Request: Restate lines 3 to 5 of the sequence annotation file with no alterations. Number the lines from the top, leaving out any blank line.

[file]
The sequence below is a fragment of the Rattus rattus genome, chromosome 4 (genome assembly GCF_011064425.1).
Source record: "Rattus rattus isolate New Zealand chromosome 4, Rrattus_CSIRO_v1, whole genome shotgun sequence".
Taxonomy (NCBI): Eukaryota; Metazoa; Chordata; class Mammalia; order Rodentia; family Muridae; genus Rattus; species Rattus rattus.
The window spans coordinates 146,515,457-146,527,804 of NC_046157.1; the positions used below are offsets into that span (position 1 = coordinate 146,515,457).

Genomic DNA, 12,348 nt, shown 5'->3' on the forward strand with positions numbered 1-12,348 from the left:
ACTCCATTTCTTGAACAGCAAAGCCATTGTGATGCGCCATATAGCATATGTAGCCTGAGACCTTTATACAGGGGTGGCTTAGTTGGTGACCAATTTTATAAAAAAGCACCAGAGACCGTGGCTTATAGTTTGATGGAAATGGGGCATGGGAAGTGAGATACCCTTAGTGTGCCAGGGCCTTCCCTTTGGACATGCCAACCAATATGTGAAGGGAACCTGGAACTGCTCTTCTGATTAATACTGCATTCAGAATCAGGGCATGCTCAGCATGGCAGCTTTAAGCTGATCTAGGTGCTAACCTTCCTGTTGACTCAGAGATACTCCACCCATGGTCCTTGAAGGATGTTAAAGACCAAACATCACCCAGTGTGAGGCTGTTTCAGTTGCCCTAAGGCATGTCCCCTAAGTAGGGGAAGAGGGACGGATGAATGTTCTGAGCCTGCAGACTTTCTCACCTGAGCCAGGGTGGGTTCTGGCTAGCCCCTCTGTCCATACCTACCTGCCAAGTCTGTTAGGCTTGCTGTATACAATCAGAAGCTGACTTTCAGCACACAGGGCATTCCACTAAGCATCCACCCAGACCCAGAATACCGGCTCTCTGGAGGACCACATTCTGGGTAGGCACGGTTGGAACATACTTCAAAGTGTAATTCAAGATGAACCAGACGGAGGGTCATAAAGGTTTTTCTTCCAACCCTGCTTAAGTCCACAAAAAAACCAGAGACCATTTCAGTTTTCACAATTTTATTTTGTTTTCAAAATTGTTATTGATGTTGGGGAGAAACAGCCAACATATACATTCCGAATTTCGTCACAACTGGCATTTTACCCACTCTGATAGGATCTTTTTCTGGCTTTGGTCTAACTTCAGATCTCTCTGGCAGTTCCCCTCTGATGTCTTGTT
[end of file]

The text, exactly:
Taxonomy (NCBI): Eukaryota; Metazoa; Chordata; class Mammalia; order Rodentia; family Muridae; genus Rattus; species Rattus rattus.
The window spans coordinates 146,515,457-146,527,804 of NC_046157.1; the positions used below are offsets into that span (position 1 = coordinate 146,515,457).

Genomic DNA, 12,348 nt, shown 5'->3' on the forward strand with positions numbered 1-12,348 from the left: